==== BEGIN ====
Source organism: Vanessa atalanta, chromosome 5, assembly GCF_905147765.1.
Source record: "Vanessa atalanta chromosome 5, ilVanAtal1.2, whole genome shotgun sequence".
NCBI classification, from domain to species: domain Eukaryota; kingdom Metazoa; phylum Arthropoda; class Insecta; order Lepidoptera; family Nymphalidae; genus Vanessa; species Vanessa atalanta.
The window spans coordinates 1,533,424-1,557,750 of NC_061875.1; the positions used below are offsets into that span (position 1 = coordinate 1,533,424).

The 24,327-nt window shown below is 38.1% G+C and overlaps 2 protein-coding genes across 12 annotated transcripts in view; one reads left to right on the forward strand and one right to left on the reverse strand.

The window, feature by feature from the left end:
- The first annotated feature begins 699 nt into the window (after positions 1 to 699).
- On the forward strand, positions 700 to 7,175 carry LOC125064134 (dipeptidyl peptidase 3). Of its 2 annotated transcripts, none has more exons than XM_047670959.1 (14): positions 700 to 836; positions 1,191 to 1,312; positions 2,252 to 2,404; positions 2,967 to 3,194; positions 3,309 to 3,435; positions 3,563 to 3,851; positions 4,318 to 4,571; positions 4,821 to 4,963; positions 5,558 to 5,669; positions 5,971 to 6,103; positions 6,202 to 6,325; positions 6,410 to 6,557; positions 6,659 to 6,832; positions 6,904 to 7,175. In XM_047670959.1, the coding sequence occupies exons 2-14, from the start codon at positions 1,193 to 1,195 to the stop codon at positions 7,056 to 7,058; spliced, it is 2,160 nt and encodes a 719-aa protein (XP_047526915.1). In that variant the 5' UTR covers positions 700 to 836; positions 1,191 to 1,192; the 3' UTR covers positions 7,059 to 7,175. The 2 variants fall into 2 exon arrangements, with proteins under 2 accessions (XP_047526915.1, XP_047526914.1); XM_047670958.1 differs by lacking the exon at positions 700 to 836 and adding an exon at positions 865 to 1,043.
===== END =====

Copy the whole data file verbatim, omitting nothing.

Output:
Source organism: Vanessa atalanta, chromosome 5, assembly GCF_905147765.1.
Source record: "Vanessa atalanta chromosome 5, ilVanAtal1.2, whole genome shotgun sequence".
NCBI classification, from domain to species: domain Eukaryota; kingdom Metazoa; phylum Arthropoda; class Insecta; order Lepidoptera; family Nymphalidae; genus Vanessa; species Vanessa atalanta.
The window spans coordinates 1,533,424-1,557,750 of NC_061875.1; the positions used below are offsets into that span (position 1 = coordinate 1,533,424).

The 24,327-nt window shown below is 38.1% G+C and overlaps 2 protein-coding genes across 12 annotated transcripts in view; one reads left to right on the forward strand and one right to left on the reverse strand.

The window, feature by feature from the left end:
- The first annotated feature begins 699 nt into the window (after positions 1 to 699).
- On the forward strand, positions 700 to 7,175 carry LOC125064134 (dipeptidyl peptidase 3). Of its 2 annotated transcripts, none has more exons than XM_047670959.1 (14): positions 700 to 836; positions 1,191 to 1,312; positions 2,252 to 2,404; positions 2,967 to 3,194; positions 3,309 to 3,435; positions 3,563 to 3,851; positions 4,318 to 4,571; positions 4,821 to 4,963; positions 5,558 to 5,669; positions 5,971 to 6,103; positions 6,202 to 6,325; positions 6,410 to 6,557; positions 6,659 to 6,832; positions 6,904 to 7,175. In XM_047670959.1, the coding sequence occupies exons 2-14, from the start codon at positions 1,193 to 1,195 to the stop codon at positions 7,056 to 7,058; spliced, it is 2,160 nt and encodes a 719-aa protein (XP_047526915.1). In that variant the 5' UTR covers positions 700 to 836; positions 1,191 to 1,192; the 3' UTR covers positions 7,059 to 7,175. The 2 variants fall into 2 exon arrangements, with proteins under 2 accessions (XP_047526915.1, XP_047526914.1); XM_047670958.1 differs by lacking the exon at positions 700 to 836 and adding an exon at positions 865 to 1,043.